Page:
the fact remains that the collection circulated in this stable form and was read and copied as such by its earliest readers. 156–65. It is unlikely. which can nonetheless be attributed to Boccaccio. proposing that this trilogy was provisional. When Petrarch met Boccaccio in Padova in March of 1351. ma non sso”. Nardelli 1988. are described in Branca 1958. 42 These manuscripts. because. which includes only six extant manuscript witnesses. It is a collection that Branca attributes to Boccaccio or to one of his admirers. see Branca 1958. 303–8.41 Indeed. Biblioteca Riccardiana 1059. 126.43 This so-called “nucleo primitivo” consisted of what are now Triumphus mortis II and Triumphus famae Ia. however. the Caccia is almost always grouped with Boccaccio’s other works in terza rima: the terza rima-ballata hybrid. we must ask a more basic question: how might Petrarch have come into contact with Boccaccio’s Caccia di Diana between April 1351 and November 1356? The poem did not have a very wide circulation. While Petrarch had begun to explore the possibilities of terza rima before meeting Boccaccio. of the eight manuscripts for which we have any evidence only two miscellanies contain the Caccia without the Amorosa visione. 149–51.140 martin eisner larger issue of Boccaccio’s role in the genesis of Petrarch’s Triumphi. Biblioteca Nazionale Centrale II ix 125 and Florence. Florence. however. it is signicant that these works lack what Pacca calls the “apparato triunfale” that is 40 Two codices containing the Caccia were catalogued but are now lost. that Boccaccio would have sent the Caccia di Diana alone. to judge by its limited transmission history. he was most likely already at work on compositions in terza rima that would eventually become part of the Triumphi. might he not have taken inspiration from the Amorosa visione for his Triumphi? The dating of this variant itself can be coordinated with the chronology of the Triumphi to provide valuable evidence for Boccaccio’s possible role in shaping Petrarch’s work. which also concords with the chronology proposed by Petrarch critics for the genesis of the Triumphi. Fluid or not. Contento quasi ne’ pensier d’amore. . For the history of the Caccia’s transmission and the lost exemplars.40 It is most likely that Petrarch would have received the poem from Boccaccio directly. an example of what she calls a “uid” codex organized “in un ordine logico. 508 qualies this claim.42 The basic elements of Billanovich’s narrative (with the rst version in place of the second) seem conrmed by this analysis. 43 Pacca 1996. If Petrarch could borrow from Boccaccio’s Caccia. and the Amorosa visione. 41 Branca 1958. in its manuscript transmission. Before addressing the Triumphi.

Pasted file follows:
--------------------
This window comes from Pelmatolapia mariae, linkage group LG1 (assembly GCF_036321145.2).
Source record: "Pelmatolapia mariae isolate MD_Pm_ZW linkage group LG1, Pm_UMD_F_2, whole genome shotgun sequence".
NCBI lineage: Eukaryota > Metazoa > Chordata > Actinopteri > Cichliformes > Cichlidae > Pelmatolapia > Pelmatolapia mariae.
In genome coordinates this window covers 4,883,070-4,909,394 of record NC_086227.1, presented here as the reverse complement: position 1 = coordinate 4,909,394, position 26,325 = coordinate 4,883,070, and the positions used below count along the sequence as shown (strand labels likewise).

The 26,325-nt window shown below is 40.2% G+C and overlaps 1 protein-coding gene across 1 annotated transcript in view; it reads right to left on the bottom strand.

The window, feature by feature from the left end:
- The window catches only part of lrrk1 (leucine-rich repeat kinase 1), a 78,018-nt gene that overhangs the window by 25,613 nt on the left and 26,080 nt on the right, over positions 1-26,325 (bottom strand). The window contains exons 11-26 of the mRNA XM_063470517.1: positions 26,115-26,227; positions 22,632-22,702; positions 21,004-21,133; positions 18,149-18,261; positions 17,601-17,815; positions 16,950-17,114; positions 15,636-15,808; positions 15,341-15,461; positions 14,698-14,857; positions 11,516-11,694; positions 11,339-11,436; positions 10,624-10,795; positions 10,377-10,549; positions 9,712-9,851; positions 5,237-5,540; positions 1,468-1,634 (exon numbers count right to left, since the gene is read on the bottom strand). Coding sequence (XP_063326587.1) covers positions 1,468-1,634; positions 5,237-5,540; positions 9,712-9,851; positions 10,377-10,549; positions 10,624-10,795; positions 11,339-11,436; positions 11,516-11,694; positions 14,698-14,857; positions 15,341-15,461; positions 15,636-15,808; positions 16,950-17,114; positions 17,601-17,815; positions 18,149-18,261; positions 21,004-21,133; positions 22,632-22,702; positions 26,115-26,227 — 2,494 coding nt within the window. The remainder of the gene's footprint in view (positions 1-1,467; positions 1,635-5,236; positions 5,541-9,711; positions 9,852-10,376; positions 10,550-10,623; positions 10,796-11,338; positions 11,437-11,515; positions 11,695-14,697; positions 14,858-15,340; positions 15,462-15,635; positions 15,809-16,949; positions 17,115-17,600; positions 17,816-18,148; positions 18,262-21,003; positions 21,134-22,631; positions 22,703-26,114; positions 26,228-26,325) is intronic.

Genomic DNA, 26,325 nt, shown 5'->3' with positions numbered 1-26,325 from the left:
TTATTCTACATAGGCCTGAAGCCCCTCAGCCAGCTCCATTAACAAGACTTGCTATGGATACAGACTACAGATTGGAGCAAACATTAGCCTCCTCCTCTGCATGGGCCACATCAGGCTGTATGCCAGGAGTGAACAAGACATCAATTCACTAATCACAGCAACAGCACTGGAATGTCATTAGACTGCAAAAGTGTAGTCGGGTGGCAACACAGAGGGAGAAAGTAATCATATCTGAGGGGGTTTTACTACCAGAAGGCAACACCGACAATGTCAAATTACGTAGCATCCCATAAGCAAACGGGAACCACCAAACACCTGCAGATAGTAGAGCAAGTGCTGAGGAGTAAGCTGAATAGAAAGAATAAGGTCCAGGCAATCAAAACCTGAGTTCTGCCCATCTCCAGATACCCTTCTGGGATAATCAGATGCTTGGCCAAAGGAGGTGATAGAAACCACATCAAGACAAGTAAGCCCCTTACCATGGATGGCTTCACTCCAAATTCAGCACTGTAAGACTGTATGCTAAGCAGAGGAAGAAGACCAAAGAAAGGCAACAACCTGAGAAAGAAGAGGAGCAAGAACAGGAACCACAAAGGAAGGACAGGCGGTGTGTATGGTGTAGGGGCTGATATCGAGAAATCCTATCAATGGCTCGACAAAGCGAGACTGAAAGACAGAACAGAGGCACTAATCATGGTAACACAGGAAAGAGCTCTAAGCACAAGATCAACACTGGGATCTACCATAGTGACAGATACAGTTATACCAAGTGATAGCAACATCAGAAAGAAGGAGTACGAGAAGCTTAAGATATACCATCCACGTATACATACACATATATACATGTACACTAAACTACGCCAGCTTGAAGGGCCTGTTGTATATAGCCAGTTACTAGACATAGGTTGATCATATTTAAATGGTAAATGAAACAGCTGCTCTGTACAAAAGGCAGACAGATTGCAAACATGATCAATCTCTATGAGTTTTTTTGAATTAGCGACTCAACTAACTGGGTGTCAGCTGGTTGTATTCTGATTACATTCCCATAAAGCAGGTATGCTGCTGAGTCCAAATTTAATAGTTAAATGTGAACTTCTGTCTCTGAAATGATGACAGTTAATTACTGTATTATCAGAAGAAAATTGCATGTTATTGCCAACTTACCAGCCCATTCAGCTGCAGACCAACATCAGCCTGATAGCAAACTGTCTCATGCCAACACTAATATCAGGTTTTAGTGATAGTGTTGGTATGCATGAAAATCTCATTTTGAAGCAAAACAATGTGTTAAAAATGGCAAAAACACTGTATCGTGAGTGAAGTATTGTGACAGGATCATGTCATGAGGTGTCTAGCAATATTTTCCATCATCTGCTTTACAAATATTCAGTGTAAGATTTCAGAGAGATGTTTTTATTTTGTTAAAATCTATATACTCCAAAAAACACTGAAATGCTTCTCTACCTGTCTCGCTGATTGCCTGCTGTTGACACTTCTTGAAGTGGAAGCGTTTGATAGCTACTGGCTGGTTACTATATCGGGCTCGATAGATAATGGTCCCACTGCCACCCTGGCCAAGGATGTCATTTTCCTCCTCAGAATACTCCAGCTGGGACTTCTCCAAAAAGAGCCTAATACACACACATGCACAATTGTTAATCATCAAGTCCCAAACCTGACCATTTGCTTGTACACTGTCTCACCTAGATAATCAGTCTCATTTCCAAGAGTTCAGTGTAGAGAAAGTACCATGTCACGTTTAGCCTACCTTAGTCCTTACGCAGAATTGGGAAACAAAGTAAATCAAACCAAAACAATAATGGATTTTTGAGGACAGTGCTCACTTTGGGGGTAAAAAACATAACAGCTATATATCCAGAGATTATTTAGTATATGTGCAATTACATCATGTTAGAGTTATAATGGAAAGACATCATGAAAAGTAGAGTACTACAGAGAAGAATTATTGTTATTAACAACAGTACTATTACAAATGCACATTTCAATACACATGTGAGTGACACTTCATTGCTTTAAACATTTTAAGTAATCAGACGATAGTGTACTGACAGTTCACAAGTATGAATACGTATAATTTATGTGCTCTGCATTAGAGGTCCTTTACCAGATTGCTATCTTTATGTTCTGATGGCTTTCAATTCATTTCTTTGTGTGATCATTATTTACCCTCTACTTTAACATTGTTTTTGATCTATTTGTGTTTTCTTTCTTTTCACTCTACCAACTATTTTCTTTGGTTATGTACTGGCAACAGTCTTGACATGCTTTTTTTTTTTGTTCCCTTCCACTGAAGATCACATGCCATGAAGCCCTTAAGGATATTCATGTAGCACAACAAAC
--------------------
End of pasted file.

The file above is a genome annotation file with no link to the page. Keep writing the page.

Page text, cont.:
Pacca 1996. beginning with Triumphus cupidinis I. he joins it to a ballata. who was a great experimenter in the form. Dante may have invented it for a singular work. too. 286–96. Boccaccio would also have sent a copy of the Commedia that is now Vat. della cultura e della vita spirituale europea nell’appassionante Trecento”. In his most technically daring effort. One can imagine that Boccaccio would have shared these various experiments with Petrarch and it seems likely that. he deploys terza rima not for its usual narrative abilities. the initial letters of each terzina of the Amorosa visione spell out an acrostic that Boccaccio forms into three sonnets. In the Comedia delle ninfe orentine. sometimes called capitoli. see Ahern 2003. 44 45 . In Contento quasi. after their meeting in Padova. Lat. but as the meter for the lyric interludes in that work’s prosimetric structure. At the same time. 46 Billanovich 1946a. 308. On the verse summaries. several works like Fazio degli Uberti’s Dittamondo and a variety of poems by Antonio Pucci explore the range of the poetic form Dante invented for his Commedia. version with the Caccia di Diana and Contento quasi.44 One can speculate that.47 This chronology accords with the dates established for the development of the rst of the properly “triumphal” Triumphi. Boccaccio’s interest in terza rima can be seen in the variety of ways in which he uses the meter in four early works. see Pier Giorgio Ricci 1985. The earliest works in terza rima are summaries of Dante’s poem.46 Boccaccio would have sent Petrarch a collection of his terza rima poems.petrarch reading boccaccio 141 characteristic of the poem’s other chapters. Petrarch would have been fortunate to meet Boccaccio. just as the majority of the manuscript tradition transmits them to us. Billanovich suggests. 47 This conjectured delivery of materials to Petrarch is still open to debate. but Boccaccio explored its range of possibilities. which Boccaccio. 2. 3199 and all these codices would have been brought to Petrarch in the care of Forese Donati in October of that year. 9. The earliest examples are those of Jacopo Alighieri. which Billanovich calls “una delle vicende fondamentali della storia della letteratura italiana. The Caccia appears to be the rst work written in terza rima that is not directly tied to the exegesis of the Commedia. not second. This collection would have contained the Amorosa visione in its rst. would compose later in life for his copies of the Commedia. he explores different ways of using the form in subsequent works. having just begun to write in terza rima. for example. Following Boccaccio’s Caccia and Amorosa visione.45 It is also the last work Boccaccio would write solely in terza rima.